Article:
“It’s the experience! People come for the experience!”
The experience that founder Myra Starnes, owner of Leisure Time Unlimited, is talking about is the Dickens Christmas Show & Festivals, in its 39th year.
That experience is taking a giant step back in time to the Victorian era when British bobbies walked the streets with Billy clubs. When the Punch & Judy shows started. When people paid to have their tea-leaves read. When a table setting was a work of art. When elegance was for every day.
Based on Charles Dickens’ “A Christmas Carol,” the festival re-creates a Victorian Marketplace where guests can check all the boxes on their holiday shopping lists. A multitude of vendors, many of them in the garb of the day and coming from all over the country, converge to bring everything from handmade jewelry to repurposed vintage clothing to holiday snacks and even furniture.
It’s also an opportunity for area charities, who make up an entire third of the floor of the Myrtle Beach Convention Center’s 100,000 square feet, to know and be known.
This year’s event is Nov. 12-15 at the convention center at 2101 N. Oak St. in Myrtle Beach. Thursday, Nov. 12, hours are 9 a.m. – 6 p.m. Friday, Nov. 13, hours are 9 a.m. – 8 p.m. Saturday, Nov. 14, hours are 9 a.m. – 6 p.m., and Sunday, Nov. 15 they’re from noon – 6 p.m. Guests will be required to wear face-coverings and observe social distancing.
All the pieces and props that create the festivals are available through a silent auction, and 100% of those proceeds go to the non-profits.
The festivals and the non-profits that receive their proceeds are:
n Festival of Trees - Coastal Carolina University’s Life Program, which teaches life skills to adults with moderate disabilities.
n The Festival of Tables - Waccamaw Animal Rescue Mission [WARM]
n Festival of Wreaths - The Kiwanis Club
n Festival of Stockings – Help 4 Kids/Backpack Buddies
n Festival of Worlds – Meals on Wheels of Horry County; Vietnamese Buddhist Association; MBHS PTO; Red Cross
n Santa’s Castle – Barnabas Horse Foundation
Charity representatives are encouraged to post a two-sided three-page wish list and to not be surprised when those wishes are granted.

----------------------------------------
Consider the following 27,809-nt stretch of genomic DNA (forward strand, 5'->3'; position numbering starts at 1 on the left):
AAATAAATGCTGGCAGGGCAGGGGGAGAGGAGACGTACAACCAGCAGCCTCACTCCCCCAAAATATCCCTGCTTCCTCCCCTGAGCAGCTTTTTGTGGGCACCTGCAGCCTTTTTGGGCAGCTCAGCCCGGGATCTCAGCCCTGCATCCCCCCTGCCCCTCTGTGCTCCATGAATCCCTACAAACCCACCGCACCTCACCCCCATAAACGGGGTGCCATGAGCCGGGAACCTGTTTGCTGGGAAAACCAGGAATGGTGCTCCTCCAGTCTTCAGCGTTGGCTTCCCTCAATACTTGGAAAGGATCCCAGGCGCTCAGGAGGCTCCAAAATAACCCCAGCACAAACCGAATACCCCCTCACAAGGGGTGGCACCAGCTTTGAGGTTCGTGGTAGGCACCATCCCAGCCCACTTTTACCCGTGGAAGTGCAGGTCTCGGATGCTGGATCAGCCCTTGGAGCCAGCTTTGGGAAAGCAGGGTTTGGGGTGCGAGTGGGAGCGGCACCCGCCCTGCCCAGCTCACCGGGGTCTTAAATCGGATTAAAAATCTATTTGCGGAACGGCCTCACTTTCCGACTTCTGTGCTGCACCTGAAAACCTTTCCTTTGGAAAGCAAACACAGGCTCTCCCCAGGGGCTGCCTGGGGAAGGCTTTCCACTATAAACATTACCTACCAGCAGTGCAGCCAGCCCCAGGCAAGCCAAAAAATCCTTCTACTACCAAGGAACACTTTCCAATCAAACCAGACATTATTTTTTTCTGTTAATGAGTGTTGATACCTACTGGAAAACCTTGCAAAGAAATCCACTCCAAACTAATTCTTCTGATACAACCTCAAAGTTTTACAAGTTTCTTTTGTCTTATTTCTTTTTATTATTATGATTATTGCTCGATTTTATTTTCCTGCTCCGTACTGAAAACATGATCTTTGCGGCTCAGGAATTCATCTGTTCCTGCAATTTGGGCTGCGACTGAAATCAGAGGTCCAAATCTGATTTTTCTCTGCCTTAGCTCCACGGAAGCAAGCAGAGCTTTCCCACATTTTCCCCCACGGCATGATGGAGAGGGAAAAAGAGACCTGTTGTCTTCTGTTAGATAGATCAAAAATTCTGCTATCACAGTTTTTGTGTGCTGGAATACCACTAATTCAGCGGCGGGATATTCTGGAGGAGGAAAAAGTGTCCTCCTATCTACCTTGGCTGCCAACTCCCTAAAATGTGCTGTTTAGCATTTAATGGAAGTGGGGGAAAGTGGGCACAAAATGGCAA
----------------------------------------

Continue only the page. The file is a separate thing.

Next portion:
Starnes tells about a company that provided a year’s worth of moving and storage services to a local women’s shelter because of the wish list. And of a brand-new $28,000 tractor the Barnabas Horse Foundation could cross off their wish list.
“I truly believe that whatever an organization needs, someone has that in a closet somewhere,” Starnes said, adding, “The charities make connections with the community, and visitors find charities where they’d like to volunteer, and it’s a win-win for everyone.”
Tickets are available online at www.dickenschristmasshow.com or at the door. Adults are $10 for a single day ($11 at the door); $14 for a multi-day ($15 at the door); $4 for a single-day child ($4.50 at the door); and $5 for a multi-day child ($6 at the door).
The Dickens Christmas Show & Festivals also features the Shopping with A Hero exhibit which involves police and firemen taking children holiday shopping.
At the exhibit, costume-garbed police and firemen – those services started in the Victorian era – have their pictures taken with kids and vie for Facebook likes.
There will also be a COVID-19-conscious scavenger hunt, which will involve minimal touching for participants.
Because of the coronavirus, traditional high teas and luncheons will not be part of the event this year, but are scheduled to return next year.
Another change because of COVID-19 will involve the 15-foot snow globe. In years past, guests could have their pictures taken inside the globe.
This year, the globe will display some of the Victorian equipment, such as a record player, that preceded the radio industry.
Those snow globes, Starnes explained, “started in the Victorian days when lights would shine through them. Then they became souvenirs and then they became holiday souvenirs and then they became part of England.”
Ghosts of Christmas past, present and future will walk the floor and interact with guests.
Dickens-related shadowbox displays will be exhibited.
Magicians will do their thing throughout the event.
There’ll even be a chance to have a “you were naughty” letter sent from Santa.
There are, Starnes said, “tons of arts and crafts shows here that have tents and a band.
“But we want you to walk in the door of this show, and even if you don’t buy a thing, get your money’s worth.
“People don’t just kick off the holiday season and find gifts for everyone on their lists, they also have fun because they never know what’s around the next corner.
“This show and festival,” she said, “is an experience. It’s the sizzle.”